While poppers have been inextricably linked to queer men since they first burst onto the disco scene, they haven’t been exclusively so. When actress Lucille Ball died in 1989, an autopsy found traces of amyl nitrite in her system—though the fact that she suffered from cardiovascular disease later in life meant she was likely using them for their intended medical purpose.
In a 2012 memoir detailing her alleged racy affair with John F. Kennedy, former White House intern Mimi Alford described a scene at an L.A. party in which the young president broke a capsule of poppers and forced her to inhale. Ted Kennedy was also smitten with the aphrodisiac, according to former aide Richard E. Burke’s accounts of his former boss’s antics in “The Senator: My Ten Years With Ted Kennedy.” Burke recalled the senator’s motorcade driving past a head shop in L.A. during his 1980 presidential campaign, when Kennedy asked him if they could stop and buy some poppers. When Burke explained how bad that would look in the press, Kennedy pounded his fists against his thighs like a petulant child, singing, “I want poppers! I want poppers!”
The Kennedys weren’t the only straight people who enjoyed a good sniff of alkyl nitrite. A 1977 front page of the Wall Street Journal contained an extensive story about poppers and their use, and quoted an L.A. businesswoman with a penchant for the substance.
“I could really use a popper now,” she said.
Today, young straight folks are catching onto the alkyl nitrite craze. It may be because people, regardless of sexual orientation, are having more anal sex than ever before, or perhaps because relaxing smooth muscles can make vaginal and oral sex easier, too. Or it could be because they provide a fun, low-commitment high at clubs and parties, which may have increased appeal in an age of widespread awareness of other drugs’ dangers.
Alkyl nitrites weren’t borne out of a miraculous moment of queer alchemy, but it was queer people who made poppers into what they are today. “Straight people doing the same thing just doesn’t have that same cultural connection,” Orne says. In turn, the chemical compound helped us explore our sexualities and form communities, working toward a future where we’d be less afraid to seek pleasure. Queer liberation has always centered around the radical decision to exist outside restrictive norms that deny us that. Bricks, marches, and Supreme Court decisions have been invaluable in the fight, but you can’t ignore the power of a little glass bottle.
In spite of the massive boom that is social media, whether for work or leisure, email is still an often used way of keeping in touch with others and managing your busy day. None more so than those who plant themselves in front of a computer all day, be it at work or home.
Even though, when it comes to reading emails, you’re more likely to have your eyes glued to a mobile device, the computer still holds an important role. This is especially true when dealing with multiple email accounts.
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A PC is actually more convenient for email multitasking than a mobile phone. The issue with a PC that makes email reliance less desirable is having to deal with the varying interfaces of each email service.
The built-in Google web interface of Gmail is definitely one such service that could use some improvements. Luckily for you, Windows 10 provides plenty of viable alternatives for a Gmail desktop app.Create a Gmail Desktop App With These 3 Email Clients
The three email clients below are some of the best you can find for a Windows 10 Gmail desktop app. We’ve decided not to add the Windows 10 Mail app to the list as we much prefer these other options. Each one has been designed primarily for Gmail in mind even though they will still work for other email services as well.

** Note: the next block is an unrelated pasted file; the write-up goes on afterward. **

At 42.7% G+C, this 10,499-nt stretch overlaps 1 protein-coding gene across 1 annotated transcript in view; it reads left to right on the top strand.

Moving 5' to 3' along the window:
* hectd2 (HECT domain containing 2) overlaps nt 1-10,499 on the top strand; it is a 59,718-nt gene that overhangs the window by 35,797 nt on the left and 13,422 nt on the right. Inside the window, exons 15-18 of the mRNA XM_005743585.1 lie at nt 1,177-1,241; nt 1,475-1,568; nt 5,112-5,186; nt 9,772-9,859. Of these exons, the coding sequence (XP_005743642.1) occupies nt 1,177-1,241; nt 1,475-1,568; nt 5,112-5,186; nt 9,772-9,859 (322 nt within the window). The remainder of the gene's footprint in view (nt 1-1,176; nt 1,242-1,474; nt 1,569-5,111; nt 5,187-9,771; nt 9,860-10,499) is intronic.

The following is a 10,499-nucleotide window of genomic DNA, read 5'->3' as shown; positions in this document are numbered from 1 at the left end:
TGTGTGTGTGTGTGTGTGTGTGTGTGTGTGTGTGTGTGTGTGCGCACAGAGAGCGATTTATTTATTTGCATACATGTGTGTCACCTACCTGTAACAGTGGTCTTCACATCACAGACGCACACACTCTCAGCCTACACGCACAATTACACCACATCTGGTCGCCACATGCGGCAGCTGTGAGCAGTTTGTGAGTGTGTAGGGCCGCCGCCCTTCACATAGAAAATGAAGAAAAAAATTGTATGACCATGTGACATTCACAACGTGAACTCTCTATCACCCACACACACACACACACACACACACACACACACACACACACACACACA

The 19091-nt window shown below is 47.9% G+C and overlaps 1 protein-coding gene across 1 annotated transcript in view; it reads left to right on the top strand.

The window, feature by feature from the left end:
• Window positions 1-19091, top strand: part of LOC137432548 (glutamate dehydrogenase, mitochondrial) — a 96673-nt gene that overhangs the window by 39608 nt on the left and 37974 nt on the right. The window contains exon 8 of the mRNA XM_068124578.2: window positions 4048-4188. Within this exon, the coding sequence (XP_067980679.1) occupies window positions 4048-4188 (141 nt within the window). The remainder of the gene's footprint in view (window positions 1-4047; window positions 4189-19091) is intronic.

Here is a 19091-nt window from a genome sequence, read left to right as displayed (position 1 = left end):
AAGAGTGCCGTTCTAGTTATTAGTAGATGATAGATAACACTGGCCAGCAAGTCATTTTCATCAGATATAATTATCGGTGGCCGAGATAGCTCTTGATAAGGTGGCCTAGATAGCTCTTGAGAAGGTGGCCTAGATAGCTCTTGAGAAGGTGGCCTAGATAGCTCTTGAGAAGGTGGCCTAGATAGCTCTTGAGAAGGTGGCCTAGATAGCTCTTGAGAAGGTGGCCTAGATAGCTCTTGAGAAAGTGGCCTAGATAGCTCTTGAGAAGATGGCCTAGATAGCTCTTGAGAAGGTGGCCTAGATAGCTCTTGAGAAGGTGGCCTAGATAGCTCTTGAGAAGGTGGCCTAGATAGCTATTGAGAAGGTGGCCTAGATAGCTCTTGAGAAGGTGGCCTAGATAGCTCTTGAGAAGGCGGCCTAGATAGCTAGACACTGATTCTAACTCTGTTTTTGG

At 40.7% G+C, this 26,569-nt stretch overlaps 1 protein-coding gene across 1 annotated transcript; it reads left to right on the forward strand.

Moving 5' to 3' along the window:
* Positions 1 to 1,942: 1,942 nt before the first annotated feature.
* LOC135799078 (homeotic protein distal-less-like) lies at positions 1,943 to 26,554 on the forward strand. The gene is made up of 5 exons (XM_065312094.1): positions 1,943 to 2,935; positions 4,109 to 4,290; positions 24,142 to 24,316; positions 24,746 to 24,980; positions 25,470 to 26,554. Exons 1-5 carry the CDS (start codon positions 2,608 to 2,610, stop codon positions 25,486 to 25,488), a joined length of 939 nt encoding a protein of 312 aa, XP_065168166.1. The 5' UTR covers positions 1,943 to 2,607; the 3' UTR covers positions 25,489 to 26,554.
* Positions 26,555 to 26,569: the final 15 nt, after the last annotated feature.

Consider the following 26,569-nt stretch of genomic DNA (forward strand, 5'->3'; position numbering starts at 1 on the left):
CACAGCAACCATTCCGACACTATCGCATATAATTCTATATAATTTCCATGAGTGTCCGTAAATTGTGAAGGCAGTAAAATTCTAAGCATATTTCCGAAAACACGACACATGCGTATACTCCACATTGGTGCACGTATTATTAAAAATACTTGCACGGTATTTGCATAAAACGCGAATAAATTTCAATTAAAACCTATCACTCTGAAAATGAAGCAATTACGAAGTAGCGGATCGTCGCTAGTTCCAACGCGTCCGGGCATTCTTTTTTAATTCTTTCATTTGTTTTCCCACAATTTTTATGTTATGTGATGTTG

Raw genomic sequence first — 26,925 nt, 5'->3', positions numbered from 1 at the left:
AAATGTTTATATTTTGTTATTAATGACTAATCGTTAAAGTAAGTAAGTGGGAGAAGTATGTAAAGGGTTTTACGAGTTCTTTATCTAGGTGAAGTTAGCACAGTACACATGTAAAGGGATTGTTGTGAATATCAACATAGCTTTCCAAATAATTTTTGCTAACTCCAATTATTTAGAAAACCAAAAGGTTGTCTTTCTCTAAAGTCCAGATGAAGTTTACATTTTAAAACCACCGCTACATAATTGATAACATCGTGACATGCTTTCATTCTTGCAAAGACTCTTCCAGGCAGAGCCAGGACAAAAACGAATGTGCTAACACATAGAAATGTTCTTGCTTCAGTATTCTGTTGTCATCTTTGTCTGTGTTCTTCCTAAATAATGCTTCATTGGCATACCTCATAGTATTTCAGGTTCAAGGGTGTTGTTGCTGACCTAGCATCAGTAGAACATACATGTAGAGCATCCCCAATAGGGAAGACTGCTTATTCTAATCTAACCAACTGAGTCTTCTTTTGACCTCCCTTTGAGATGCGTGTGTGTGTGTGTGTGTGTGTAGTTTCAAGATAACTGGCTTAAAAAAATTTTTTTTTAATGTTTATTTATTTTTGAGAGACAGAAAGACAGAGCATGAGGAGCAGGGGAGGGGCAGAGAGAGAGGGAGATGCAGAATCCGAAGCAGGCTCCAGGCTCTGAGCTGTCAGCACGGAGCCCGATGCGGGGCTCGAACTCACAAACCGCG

There are two options when it comes to an account: Mailbird Personal which costs $14.50 per year or a one time payment of $59 and Mailbird Business valued at $24.50 annually. It is also available for free, known as Mailbird Lite, with less of the additional features. This is automatically chosen for you after the free trial period has ended without selecting one of the other two payment tiers.
Once downloaded, launch the installer and proceed through the installation process.
The initial window will ask for an email account to add where you’ll need to enter the name and email address of the account.
Once Mailbird locates the account, you’ll receive a similar window:
Here you can select your preferred layout and color theme.
Next, a window to connect your favorite apps:
Then one that asks if you’d like to add more any more accounts:
Once finished, you can then either activate your free trial of Mailbird Business, or if already purchased, input the received activation code.
Another feature-rich addition to the list would have to be eM Client. It is a well-established email client which has been around for more than a decade. The UI is clean and very familiar to those who have used Microsoft Outlook.
eM Client comes with a unique sidebar that will help you save a lot of time. The features include communication history, attachment history, agenda list, and chat. Gmail desktop integration is relatively quick and simple and the setup takes very little time at all.
Home use is available for free but is capped at two email accounts max. The free version is rather limited so if you need additional features, they offer a premium version at a one-time cost of $50.
You’ll then need to login through the Gmail web app after which it will prompt you to open eM Client.
Depending on how much information is in need of being moved over, the synchronization process could take some time. You can still use eM Client while waiting for the syncing process to complete.
Multitasking and managing multiple Gmail accounts is incredibly simple with Thunderbird. It supports many add-ons and extensions to help with these tasks. If you’re looking for an email client that continues to evolve and would make a great Gmail desktop app, Thunderbird should be a name to remember.
A configuration should be found for the email address you entered.
Next, you’ll need to choose what information to integrate into Thunderbird from your Gmail account. You can choose to have it sync everything each time you login. Afterwards, you can begin enjoying Thunderbird.